Follow this link to read CBS’s 60 Minutes coverage on Sea Gypsies See Signs In The Waves, or read on.
But there’s one group who live precisely where the tsunami hit hardest who suffered no casualties at all. They are the sea gypsies of the Andaman Sea, or as they call themselves, the Moken.
They’ve lived for hundreds of years on the islands off the coast of Thailand and Burma. They are, of all the peoples of the world, among the least touched by modern civilization.
And, as Correspondent Bob Simon reports, they miraculously survived the tsunami because they knew it was coming.
It’s their intimacy with the sea that saved the Moken. They’re born on the sea, live on the sea, die on the sea. They know its moods and motions better than any marine biologist. They’re nomads, constantly moving from island to island, living more than six months a year on their boats.
At low tide, they collect sea cucumbers, and catch eels. At high tide, they dive for shellfish. They’ve been living this way for so many generations that they’ve become virtually amphibious.
Kids learn to swim before they can walk. Underwater, they can see twice as clearly as the rest of us, and by lowering their heart rate, can stay underwater twice as long. They are truly sea urchins.
60 Minutes discovered a Moken village on an island two hours by speedboat from the coast of Thailand. It had become something of an exotic tourist Mecca before the tsunami.
A Bangkok movie star and amateur photographer named Aun was here on Dec. 26, 2004, taking pictures of Moken village life, when someone noticed the sea receding into the distance.
Aun’s pictures showed the Moken on the beach crying. Did she have any idea why they were crying? “I feel like they know what bad will happen,” says Aun.
Her pictures also show the Moken fleeing towards higher ground long before the first wave struck. Aun pointed out how high the water first came. And that was just the first wave. The worst was yet to come, and the Moken knew because of signs from the sea.
It wasn’t only the sea that was acting strangely. It was the animals, too. On the mainland, elephants started stampeding toward higher ground. Off Thailand’s coast, divers noticed dozens of dolphins swimming for deeper water. And on these islands, the cicadas, which are usually so loud, suddenly went silent.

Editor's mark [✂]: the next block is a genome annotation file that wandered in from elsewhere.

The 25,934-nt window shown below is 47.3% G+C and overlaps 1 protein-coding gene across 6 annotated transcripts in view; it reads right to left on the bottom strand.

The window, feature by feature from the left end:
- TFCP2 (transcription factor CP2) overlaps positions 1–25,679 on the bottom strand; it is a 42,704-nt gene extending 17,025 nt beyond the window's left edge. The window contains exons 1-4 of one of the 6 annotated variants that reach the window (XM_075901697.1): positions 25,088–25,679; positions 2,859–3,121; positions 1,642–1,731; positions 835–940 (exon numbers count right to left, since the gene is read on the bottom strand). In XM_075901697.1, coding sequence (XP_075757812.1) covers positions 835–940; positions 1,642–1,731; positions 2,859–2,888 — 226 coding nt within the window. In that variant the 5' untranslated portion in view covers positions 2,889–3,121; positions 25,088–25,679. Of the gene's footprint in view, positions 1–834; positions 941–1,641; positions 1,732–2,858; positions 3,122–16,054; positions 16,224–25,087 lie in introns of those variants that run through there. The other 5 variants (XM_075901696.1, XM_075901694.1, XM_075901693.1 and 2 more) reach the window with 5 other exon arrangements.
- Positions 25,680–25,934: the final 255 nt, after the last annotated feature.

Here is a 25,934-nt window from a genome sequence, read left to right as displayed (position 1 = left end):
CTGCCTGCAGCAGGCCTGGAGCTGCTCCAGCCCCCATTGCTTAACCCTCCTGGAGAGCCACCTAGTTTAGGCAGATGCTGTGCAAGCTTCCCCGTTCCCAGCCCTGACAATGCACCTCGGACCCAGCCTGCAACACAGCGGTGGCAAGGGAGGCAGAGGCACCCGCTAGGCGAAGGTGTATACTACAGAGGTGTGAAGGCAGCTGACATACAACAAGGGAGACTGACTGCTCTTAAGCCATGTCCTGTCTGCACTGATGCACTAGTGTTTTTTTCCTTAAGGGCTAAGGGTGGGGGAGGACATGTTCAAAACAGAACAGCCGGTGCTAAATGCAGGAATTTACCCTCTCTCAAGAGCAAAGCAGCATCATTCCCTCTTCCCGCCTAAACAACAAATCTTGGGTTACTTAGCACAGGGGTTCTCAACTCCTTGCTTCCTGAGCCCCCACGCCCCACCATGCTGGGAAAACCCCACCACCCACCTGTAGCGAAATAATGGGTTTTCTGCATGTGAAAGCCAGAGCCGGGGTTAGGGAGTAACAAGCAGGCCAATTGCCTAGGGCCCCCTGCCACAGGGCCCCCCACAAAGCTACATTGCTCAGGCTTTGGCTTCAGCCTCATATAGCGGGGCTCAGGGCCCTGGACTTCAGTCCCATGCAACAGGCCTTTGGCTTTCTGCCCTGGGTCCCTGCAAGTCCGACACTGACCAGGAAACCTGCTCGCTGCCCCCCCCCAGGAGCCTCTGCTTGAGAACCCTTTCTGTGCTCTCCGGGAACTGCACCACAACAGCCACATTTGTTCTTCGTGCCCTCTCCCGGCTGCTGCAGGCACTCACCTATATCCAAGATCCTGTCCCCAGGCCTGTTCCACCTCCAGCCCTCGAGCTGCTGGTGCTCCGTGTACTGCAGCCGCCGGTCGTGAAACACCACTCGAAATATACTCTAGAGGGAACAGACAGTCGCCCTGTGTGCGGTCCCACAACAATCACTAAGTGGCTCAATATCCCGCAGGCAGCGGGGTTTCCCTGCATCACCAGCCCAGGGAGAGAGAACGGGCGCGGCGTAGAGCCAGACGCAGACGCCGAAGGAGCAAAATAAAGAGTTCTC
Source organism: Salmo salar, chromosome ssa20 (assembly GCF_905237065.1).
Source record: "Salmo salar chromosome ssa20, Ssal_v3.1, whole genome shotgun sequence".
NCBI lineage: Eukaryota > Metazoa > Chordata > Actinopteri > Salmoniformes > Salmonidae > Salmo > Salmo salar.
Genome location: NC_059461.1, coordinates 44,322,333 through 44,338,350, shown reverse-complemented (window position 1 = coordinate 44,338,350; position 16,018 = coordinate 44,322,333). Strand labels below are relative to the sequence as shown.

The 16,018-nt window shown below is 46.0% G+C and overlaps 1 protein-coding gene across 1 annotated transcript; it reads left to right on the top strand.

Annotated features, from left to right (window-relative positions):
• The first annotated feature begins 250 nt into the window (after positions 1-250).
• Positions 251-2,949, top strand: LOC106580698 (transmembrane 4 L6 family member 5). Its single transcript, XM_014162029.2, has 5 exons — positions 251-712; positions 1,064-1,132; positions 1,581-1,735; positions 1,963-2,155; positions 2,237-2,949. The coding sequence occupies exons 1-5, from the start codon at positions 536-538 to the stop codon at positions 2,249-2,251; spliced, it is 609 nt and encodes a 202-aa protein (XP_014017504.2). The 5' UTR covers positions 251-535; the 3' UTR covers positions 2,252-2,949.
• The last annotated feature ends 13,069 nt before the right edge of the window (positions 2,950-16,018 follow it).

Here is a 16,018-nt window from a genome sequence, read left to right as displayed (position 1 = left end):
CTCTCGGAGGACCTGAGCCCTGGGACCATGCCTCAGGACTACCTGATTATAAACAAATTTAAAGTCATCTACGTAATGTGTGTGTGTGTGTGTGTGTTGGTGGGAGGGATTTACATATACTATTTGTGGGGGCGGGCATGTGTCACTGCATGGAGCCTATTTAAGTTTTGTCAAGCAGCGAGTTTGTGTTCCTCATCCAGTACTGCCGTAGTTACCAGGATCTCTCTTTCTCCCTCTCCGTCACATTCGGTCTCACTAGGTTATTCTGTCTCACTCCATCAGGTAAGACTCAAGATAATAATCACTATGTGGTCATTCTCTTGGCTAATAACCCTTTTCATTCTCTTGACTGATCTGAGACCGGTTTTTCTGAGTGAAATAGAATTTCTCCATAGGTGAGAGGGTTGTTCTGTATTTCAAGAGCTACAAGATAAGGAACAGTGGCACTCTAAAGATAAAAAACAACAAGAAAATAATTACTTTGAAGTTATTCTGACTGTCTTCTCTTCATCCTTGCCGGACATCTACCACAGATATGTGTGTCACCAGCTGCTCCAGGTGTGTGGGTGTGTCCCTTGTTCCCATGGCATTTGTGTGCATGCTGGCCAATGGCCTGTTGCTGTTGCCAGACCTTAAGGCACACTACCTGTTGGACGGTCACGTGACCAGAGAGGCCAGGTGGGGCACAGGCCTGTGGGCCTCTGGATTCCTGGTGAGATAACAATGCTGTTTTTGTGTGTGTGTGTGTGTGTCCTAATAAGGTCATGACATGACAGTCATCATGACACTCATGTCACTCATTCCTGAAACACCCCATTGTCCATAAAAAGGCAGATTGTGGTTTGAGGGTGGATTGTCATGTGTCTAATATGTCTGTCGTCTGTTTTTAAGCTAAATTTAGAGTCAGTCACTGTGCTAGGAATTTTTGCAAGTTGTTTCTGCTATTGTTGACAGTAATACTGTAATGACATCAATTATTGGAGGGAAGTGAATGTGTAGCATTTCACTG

Saleh Kalathalay, a skilled spear-fisherman who was on a different part of the island, also noticed the silence. He ran around warning everyone. Did they believe him?
“The young people called me a liar. I said, ‘We’ve told the story of the wave since the old times,’ but none of the kids believed me,” says Kalathalay.
“I grabbed my daughter by the hand and said, ‘Child, get out of here, or you’ll die!’ She said, ‘You’re a liar, father, you’re drunk.’ I hadn’t had a drop to drink.”
Kalathalay brought the skeptics to the water’s edge, where they, too, saw the signs. Eventually, everyone, the Moken and the tourists, climbed to higher ground and were saved. But there’s nothing left in the village.
Why does Kalathalay think the tsunami happened? “The wave is created by the spirit of the sea,” says Kalathalay. “The Big Wave had not eaten anyone for a long time, and it wanted to taste them again.”
Do the Moken consider themselves unlucky because their village was destroyed, or lucky because they survived?
“I think they just take it as a matter of fact,” says Dr. Narumon Hinshiranan, an anthropologist, and one of the very few experts who speak the Moken language.
How did the Moken know that the tsunami was coming? “The water receded very fast and one wave, one small wave, came so they recognized that this is not ordinary,” says Hinshiranan. “And then they have this kind of legend that passed from generations to generations about seven waves.”
It’s a legend recited around campfires, bearing an astonishing resemblance to what actually happened on Dec. 26, 2004.
They call it the Laboon, the “wave that eats people,” and it’s brought on by the angry spirits of the ancestors. Before it comes, the sea recedes. Then the waters flood the earth, destroy it, and make it clean again.
“So basically, the tsunami myth is that the world is reborn after it is covered with water,” says Simon. “So, we’re back to the Biblical flood.”
“Yes,” says French anthropologist Jacques Ivanoff, the world’s foremost authority on the Moken. He’s been living with them on and off for more than 20 years. 60 Minutes joined him on a voyage of discovery.
Ivanoff was going to the Moken islands off the coast of Burma, a military dictatorship closed to the outside world. There had been no news of what had happened to these Moken since the tsunami.